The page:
Carol Dweck & Growth Mindset Psychology

Instructor: Duane Cloud

Duane has taught teacher education courses and has a Doctorate in curriculum and instruction. His doctoral dissertation is on ''The Wizard of Oz''.

Do you believe that a person's success depends on talent or on preparation? How a person answers that question often says much about his or her view of how the world functions. In this lesson, we examine this question through the work of psychologist Carol Dweck.

What is Mindset Psychology?

Is it better for a person to be talented or to work hard? What are the implications of the belief that a person is naturally good at things? These questions bring us to the work of Carol Dweck, noted for her work on mindset psychology, the study of how people's beliefs, or mindset, about success can color how they respond to challenges.

Another way of looking at the issue is how much control people believe they have over success. Some people believe that they succeed based on natural gifts that they either have or don't. Other people associate their success with hard work, continued pursuit of a goal, or even failure. People in this second group believe the ability to achieve is always in their reach if they work hard enough.

The research behind mindset psychology was notable in part because it came at a time when self-esteem was professed as the greatest influence to whether young people succeeded and even whether they were happy. Violence and other social ills were thought to be caused by low self-esteem. If someone wasn't achieving to their potential, the answer would be to improve their respect for themselves. Now, much of this research has been discarded by the scientific community as too flawed to be dependable.

Dweck's Research

Most of Carol Dweck's work is with children in school. Her interest was in how people deal with difficulties and whether it is better to teach young people that they are innately smart, or if it's better to praise their work ethic.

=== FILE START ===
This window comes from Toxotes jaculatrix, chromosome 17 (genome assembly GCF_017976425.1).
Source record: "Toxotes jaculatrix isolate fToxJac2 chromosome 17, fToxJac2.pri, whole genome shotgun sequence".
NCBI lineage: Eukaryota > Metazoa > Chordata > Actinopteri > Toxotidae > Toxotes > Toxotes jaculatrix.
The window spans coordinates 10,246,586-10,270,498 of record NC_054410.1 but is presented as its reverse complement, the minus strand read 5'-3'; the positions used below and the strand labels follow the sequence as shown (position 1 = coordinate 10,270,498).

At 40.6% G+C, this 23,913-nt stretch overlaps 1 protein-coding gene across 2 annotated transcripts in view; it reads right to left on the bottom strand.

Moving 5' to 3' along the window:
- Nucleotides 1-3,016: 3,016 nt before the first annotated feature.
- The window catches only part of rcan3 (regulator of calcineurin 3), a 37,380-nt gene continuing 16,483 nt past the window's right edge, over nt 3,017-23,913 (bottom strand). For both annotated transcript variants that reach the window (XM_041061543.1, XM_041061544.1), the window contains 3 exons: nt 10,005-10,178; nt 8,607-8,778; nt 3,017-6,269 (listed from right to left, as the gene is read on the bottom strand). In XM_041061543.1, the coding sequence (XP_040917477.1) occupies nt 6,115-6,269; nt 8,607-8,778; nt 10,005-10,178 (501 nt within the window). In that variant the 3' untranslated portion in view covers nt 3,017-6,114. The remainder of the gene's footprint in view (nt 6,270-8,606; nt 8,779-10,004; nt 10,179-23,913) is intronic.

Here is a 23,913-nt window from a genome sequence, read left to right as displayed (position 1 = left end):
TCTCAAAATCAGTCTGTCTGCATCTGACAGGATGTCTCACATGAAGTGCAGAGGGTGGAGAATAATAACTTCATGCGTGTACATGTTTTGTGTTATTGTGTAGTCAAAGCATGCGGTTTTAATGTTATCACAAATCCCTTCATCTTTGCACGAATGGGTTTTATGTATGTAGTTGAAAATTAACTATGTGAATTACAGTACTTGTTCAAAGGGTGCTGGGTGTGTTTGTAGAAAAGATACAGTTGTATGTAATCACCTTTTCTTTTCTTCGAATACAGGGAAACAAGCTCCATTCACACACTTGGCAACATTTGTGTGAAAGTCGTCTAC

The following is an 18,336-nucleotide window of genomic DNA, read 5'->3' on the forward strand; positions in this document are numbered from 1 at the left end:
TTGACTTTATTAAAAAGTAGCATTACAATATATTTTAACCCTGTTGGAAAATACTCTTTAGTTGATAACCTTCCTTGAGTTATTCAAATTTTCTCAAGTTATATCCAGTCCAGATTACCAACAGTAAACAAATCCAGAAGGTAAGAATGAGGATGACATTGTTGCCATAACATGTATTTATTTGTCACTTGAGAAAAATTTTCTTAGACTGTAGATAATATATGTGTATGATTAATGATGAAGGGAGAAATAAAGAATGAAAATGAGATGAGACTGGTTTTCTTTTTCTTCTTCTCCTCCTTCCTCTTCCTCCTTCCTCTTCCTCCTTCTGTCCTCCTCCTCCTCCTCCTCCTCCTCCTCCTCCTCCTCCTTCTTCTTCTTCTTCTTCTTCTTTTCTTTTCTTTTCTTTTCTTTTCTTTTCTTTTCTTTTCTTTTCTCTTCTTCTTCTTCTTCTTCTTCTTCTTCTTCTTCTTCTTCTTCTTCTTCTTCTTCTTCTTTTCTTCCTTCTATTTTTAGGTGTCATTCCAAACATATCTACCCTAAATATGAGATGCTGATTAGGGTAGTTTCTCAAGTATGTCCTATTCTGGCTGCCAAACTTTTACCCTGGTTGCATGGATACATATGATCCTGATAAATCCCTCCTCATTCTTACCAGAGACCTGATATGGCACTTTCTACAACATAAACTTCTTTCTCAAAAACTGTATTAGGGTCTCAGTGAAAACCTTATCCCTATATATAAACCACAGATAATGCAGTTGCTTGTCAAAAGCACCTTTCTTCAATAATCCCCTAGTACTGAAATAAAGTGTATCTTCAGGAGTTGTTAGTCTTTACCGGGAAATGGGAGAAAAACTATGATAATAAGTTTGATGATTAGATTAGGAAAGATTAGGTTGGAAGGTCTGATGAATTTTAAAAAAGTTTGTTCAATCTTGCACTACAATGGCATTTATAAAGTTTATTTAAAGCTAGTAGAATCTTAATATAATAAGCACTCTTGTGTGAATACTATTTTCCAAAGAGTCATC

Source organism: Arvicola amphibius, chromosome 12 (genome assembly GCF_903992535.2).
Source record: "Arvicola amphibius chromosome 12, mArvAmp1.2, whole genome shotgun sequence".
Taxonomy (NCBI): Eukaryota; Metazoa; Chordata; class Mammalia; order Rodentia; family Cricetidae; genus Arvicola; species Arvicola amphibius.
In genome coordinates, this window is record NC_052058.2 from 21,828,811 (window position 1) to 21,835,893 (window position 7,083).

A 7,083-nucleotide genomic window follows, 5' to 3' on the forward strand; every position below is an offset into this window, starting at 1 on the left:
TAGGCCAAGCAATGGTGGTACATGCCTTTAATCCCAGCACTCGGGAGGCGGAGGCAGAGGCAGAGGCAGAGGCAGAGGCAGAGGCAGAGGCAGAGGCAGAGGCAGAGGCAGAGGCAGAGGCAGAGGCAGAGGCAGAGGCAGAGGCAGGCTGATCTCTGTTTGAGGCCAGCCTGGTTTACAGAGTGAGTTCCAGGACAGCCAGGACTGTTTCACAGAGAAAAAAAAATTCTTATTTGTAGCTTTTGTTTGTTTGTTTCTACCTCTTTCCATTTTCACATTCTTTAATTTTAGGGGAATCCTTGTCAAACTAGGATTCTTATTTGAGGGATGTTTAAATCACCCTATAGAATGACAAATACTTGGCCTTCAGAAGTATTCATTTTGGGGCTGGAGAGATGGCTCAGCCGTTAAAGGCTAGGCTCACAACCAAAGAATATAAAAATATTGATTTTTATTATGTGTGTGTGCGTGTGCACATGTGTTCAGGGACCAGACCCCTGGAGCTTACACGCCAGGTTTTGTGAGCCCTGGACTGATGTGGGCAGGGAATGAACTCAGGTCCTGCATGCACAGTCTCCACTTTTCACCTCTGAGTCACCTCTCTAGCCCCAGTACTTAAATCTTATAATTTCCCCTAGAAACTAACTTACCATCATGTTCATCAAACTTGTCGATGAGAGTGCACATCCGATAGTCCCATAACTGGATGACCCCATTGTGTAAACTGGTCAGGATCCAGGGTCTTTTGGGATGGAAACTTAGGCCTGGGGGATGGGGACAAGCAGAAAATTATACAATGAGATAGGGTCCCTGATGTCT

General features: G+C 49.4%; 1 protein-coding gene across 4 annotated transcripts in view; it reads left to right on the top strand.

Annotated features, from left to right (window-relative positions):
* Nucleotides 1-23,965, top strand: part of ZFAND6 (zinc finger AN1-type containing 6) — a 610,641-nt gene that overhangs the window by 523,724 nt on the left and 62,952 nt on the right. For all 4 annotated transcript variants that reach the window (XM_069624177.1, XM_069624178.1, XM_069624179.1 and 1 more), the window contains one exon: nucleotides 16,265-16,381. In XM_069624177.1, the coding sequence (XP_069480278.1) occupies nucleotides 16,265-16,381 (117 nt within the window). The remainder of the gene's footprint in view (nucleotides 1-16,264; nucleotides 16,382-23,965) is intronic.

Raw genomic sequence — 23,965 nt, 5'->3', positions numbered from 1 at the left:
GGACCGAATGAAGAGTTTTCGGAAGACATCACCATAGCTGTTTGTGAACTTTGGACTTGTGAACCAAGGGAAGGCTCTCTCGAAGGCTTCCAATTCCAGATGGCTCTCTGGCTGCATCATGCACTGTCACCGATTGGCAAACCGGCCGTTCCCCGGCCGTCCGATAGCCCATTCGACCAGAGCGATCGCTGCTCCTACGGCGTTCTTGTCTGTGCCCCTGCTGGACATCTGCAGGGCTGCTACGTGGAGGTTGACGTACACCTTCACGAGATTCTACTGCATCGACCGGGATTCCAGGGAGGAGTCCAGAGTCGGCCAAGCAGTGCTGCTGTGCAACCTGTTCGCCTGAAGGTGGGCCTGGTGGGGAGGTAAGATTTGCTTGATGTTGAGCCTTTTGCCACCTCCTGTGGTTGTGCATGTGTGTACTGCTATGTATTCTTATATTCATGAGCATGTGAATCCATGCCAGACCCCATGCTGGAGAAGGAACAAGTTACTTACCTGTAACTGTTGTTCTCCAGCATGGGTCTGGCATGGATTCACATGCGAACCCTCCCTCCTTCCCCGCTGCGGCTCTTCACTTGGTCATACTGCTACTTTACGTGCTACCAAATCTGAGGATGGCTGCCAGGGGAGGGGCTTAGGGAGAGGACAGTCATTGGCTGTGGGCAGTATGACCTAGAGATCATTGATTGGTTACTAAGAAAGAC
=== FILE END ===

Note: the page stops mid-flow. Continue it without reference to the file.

She developed a series of studies in which she monitored the reactions of elementary and middle school students to different successes and failures. The children were divided into two groups. Both groups were given an easy test, and they all scored very well. However, one group of students was told they scored well because they were especially talented or intelligent. The other group of students was told they scored well because they had studied hard.

Typically, the students who were told they were naturally talented reported more negative feelings about themselves when a much harder test was given that they didn't perform well on. Often, they seemed to question the judgment about their talents. These students had much less regard for their abilities and didn't even seem to take test preparation as seriously.

Students who were told that they had scored well because they worked hard, on the other hand, responded better to low scores on subsequent tests. They felt that they could work harder and do better in the future. They studied more and didn't seem to take failure as a reason to question their own worth as students. Failure was just another reason to study harder.

Growth Mindset

Dweck's research into the second group of students, those who possessed what is termed a growth mindset, forms the core of her work. While self-esteem psychology focused on praise as a way to build up students, Dweck suggested praise should be specific, and it should point out behavior that influences outcomes. For example, praising children's study skills or work ethic helps them focus on skills that they can influence, whereas praising their intelligence - something that can't be changed - leaves them without a way to influence an outcome.

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